16 Nov (NucNet): World electricity generation from nuclear energy could range from 3,960 TWh to 6,101 TWh by 2040, increasing from around 2,535 TWh in 2014 in a number of different scenarios examined by the International Energy Agency (IEA) in its World Energy Outlook 2016 report released today.
The report covers three possible scenarios. The main scenario, the ‘New Policies Scenario’, incorporates existing energy policies as well as an assessment of the results likely to stem from the implementation of pledges submitted for the COP21 Paris climate agreement. The ‘Current Policies Scenario’ includes only those policies firmly enacted as of mid-2016, while the ‘450 Scenario’ sets out an “energy pathway” consistent with the goal of limiting the global increase in temperature to less than two degrees Celsius by limiting the concentration of greenhouse gases in the atmosphere to around 450 parts per million of CO2.
Under the 450 Scenario nuclear could be generating 6,101 TWh of the world’s electricity by 2040. That would increase nuclear’s share of the energy mix from 11% in 2014 to 18% in 2040, the report says.
This compares to 8,108 TWh for fossil fuels (24%, down from 67% in 2014), 6,891 TWh for hydropower (20%, up from 16% in 2014) and 12,992 for “other renewables” (38%, up from 6% in 2014).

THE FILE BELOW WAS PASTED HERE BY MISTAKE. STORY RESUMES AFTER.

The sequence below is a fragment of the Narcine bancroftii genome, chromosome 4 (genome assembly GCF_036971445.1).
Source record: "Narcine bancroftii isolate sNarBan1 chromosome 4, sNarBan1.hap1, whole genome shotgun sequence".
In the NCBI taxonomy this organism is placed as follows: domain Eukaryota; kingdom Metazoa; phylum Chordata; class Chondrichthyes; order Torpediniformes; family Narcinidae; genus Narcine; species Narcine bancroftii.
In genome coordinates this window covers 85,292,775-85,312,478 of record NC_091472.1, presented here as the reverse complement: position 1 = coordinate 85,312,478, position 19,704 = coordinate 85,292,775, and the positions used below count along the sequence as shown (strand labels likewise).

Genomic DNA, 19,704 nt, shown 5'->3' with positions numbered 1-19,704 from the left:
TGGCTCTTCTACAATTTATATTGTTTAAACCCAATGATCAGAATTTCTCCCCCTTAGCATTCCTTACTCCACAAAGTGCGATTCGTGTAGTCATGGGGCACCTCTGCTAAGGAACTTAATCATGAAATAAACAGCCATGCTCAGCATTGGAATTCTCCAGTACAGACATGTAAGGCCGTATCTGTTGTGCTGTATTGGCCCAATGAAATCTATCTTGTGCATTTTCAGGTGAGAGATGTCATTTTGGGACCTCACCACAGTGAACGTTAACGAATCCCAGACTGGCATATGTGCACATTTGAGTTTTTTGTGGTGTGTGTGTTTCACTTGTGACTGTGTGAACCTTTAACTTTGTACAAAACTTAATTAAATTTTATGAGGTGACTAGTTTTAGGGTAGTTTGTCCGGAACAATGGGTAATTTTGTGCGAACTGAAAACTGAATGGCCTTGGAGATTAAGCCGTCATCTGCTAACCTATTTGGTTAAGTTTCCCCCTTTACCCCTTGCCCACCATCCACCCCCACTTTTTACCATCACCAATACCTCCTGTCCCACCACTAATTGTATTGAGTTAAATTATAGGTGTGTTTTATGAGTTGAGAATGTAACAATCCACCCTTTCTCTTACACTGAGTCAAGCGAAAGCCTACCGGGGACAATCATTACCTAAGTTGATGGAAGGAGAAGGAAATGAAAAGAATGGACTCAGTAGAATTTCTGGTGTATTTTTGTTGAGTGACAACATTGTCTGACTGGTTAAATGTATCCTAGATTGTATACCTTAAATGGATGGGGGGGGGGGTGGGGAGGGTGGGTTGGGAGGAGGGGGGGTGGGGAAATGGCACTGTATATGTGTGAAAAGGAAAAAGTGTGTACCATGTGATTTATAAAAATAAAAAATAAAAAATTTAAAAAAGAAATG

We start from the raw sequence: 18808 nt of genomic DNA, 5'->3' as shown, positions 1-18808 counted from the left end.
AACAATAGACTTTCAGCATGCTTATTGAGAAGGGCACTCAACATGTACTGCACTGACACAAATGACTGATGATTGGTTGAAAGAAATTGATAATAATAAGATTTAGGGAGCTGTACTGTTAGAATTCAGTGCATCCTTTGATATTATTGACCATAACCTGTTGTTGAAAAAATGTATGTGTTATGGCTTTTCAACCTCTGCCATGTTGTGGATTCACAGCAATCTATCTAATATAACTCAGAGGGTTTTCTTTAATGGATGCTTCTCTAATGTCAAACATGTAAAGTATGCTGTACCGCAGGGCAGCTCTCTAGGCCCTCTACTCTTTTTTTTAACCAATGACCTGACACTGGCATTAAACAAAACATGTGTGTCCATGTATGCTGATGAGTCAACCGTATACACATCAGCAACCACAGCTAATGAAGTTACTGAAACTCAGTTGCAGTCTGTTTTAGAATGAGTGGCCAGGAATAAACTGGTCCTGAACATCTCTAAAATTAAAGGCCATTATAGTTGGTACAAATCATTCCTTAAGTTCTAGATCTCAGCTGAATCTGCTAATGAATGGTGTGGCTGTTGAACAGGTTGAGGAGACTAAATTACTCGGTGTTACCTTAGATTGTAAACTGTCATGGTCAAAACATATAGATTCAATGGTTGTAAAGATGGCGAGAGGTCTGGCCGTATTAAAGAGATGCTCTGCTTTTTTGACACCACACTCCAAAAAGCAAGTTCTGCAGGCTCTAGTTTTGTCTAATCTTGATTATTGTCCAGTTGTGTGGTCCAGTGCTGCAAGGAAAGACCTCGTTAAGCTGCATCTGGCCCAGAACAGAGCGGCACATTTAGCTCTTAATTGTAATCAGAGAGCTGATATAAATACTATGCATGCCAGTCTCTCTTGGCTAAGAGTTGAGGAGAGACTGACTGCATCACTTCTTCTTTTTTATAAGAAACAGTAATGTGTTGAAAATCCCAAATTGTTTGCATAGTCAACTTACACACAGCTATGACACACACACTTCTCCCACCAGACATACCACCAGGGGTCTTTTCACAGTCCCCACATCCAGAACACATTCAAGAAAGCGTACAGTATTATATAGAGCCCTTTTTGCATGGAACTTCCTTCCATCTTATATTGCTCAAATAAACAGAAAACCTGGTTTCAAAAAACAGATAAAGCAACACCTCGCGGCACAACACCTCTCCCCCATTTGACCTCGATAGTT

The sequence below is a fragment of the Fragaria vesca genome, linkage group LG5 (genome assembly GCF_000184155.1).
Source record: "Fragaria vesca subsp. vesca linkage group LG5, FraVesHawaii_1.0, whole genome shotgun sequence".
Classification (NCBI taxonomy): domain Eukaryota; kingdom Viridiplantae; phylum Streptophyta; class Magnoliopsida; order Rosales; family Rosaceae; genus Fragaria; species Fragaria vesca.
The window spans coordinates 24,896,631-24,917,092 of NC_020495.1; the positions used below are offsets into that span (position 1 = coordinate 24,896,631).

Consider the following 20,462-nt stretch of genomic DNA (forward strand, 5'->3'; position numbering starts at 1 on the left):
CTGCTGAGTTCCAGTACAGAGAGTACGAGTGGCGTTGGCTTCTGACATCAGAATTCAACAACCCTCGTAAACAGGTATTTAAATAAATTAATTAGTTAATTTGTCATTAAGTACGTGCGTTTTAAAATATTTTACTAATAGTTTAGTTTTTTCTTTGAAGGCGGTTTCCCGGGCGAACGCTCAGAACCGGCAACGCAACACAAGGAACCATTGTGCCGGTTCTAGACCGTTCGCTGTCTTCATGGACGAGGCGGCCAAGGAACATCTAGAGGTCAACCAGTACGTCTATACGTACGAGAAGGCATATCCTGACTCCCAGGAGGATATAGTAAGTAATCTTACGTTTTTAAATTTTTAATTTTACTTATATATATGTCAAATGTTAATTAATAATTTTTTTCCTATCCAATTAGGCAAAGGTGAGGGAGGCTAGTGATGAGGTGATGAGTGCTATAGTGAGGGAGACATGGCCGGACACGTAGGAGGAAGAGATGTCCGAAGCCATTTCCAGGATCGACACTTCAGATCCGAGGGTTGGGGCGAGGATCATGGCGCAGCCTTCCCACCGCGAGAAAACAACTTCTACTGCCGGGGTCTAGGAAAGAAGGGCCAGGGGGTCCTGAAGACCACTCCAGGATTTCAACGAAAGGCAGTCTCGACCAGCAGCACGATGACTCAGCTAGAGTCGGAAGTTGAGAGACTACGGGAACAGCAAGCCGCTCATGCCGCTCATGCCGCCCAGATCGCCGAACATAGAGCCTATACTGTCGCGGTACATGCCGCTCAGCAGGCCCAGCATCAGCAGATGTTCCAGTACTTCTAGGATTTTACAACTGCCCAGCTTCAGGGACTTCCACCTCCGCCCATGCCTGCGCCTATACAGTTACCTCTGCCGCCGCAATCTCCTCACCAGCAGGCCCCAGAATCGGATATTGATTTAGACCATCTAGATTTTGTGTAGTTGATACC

The report says the power sector is transformed and almost decarbonised by 2040 in the 450 Scenario, but warns that this would require “a step-change” in the pace of decarbonisation and efficiency improvement. This underlines the importance of the five-year review mechanism, built into the Paris agreement, for countries to increase the ambition of their climate pledges, the report says.
“The challenges to achieve the 450 Scenario are immense, requiring a major reallocation of investment capital going to the energy sector,” the report says.
In the New Policies Scenario, the expansion and maintenance of the power sector is projected to require $19.2 trillion (€17.9 trillion) investment until 2040, over 40 % of it in transmission and distribution. Some 35% of the investment in power generation serves to replace plant retirements.
Between the start of 2015 and late 2016, 19 new nuclear reactors commenced operation, two-thirds of them in China, and construction started on nine new reactors in the same period.
Some 64 GW of new nuclear capacity is under construction, principally in China (one-third), but also in Russia, the United Arab Emirates, the United States, South Korea, the European Union and India.
One-sixth of the global nuclear fleet is 40 years old or more, but moves are underway in some jurisdictions – the US, for example – to extend nuclear plant lifetimes to 60 or even 80 years.
World Energy Outlook 2016 is online: http://www.worldenergyoutlook.org/publications/weo-2016